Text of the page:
‘Rolled-up’ RF transformers look to smaller, more efficient wireless IoT

‘Rolled-up’ RF transformers look to smaller, more efficient wireless IoT

Technology News |
By Rich Pell

To create the micrometre-sized rolled-up RF transformers they describe in a paper titled “Three-dimensional radio-frequency transformers based on a self-rolled-up membrane platform” published in Nature Electronics, the researchers rely on silicon nitride’s intrinsic mechanical properties and built-in stress upon deposition, which when released from a sacrificial layer, rolls-up naturally to ease the strains.

A photomicrograph of three 50-micron diameter rolled
transformers developed by Illinois professor Xiuling Li’s
team. Image courtesy Wen Huang.

Interestingly, the SiNx-based self-rolled-up membrane (S-RUM) nanotechnology platform described in the paper allows designers to completely parameterize the final 3D configuration of the primary and secondary windings of an RF transformer, all from an original 2D layout lending itself to conventional photolithography manufacturing processes.

Schematic of the rolled-up 3D transformer
structure from the planar layout with parasitic
parameters and ‘coil cells’ labelled.

Through theoretical modelling of the deposited strained bilayer SiNx nanomembrane used as a substrate for 2D conductive patterns, the scientists are able to calculate the precise dimensions of the finished rolled-up membranes and the electrical performance of the resulting air-core RF transformer they want to design.

This includes the inner diameter and the number of turns of the primary and secondary coils according to the turns ratio and inductance requirements of the end design. Since the membrane structure of S-RUM transformers can include multiple layers of dielectric and conductive thin films, each layer with its own built-up stress, self-coiling results from the stress imbalance from the whole stack.

Tilted SEM image of a partially rolled-up sample,
showing the transition of the 2D primary and
secondary strips to 3D coils.

In the end, it is the vertical membrane structure, thickness and stress that determines the inner diameter after the device is rolled up, while the horizontal layout determines the spatial configuration of the coils and their spacing. The authors report excellent manufacturing yields, designing RF transformers of different diameters from 18.7 to 50μm with different turn ratios.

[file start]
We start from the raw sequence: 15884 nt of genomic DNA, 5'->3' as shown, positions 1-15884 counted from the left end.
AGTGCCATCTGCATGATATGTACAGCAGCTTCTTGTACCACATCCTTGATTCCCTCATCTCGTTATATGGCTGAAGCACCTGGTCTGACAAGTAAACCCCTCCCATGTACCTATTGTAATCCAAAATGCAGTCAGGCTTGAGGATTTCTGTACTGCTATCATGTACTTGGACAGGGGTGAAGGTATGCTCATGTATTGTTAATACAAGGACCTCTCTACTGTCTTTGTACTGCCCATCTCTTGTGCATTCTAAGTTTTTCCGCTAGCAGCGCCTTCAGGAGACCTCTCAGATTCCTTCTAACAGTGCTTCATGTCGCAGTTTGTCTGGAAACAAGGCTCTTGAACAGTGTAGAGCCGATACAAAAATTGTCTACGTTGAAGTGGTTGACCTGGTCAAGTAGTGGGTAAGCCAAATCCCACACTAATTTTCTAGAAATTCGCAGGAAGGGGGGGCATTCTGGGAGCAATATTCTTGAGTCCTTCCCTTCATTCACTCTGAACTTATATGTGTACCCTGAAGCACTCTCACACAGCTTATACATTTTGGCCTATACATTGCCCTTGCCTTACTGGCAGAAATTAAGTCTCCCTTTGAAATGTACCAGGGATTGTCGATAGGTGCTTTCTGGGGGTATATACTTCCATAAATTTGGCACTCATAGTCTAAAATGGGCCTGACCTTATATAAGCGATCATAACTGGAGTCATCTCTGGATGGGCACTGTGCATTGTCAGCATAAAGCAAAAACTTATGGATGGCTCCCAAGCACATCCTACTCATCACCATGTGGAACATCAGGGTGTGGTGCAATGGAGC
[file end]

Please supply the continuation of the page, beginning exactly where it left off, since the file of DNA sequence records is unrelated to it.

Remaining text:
Samples RF transformers were designed with turns ratios (n) from 1.5:1 to 2.5:1, with self-resonant frequencies from 11.5 GHz to over 20GHz. At 7GHz, the paper reports maximum Q factors for the primary and secondary coils of 1.65 and 1.45, respectively. With a footprint as little as 0.003mm2, the devices were stable until annealed at 350°C.

For the samples they fabricated at a turns ratio of 2.2:1, the authors report an index of performance of 235, which they claim represents a 47% improvement over the best on-chip planar counterpart reported so far for the same turns ratio. What’s more, the devices’ coupling efficiency and performance increase as the turns ratio scales up, making the devices easy to scale down while being fully compatible with all planar semiconductor processing, including CMOS and MEMS technologies.

What about the practical packaging of these devices as standalone or embedded RF transformers?

The researchers measured the RF transformers’ stiffness, orders of magnitude larger than that of a suspended MEMS high-Q factor spiral inductor with X-beams (taken for comparison), meaning the structure shows some degree of mechanical flexibility and could easily withstand external forces during packaging or shocks with a large g force. When designed with more turns for higher inductance, the S-RUM on-chip transformers could be made even more robust.

University of Illinois –


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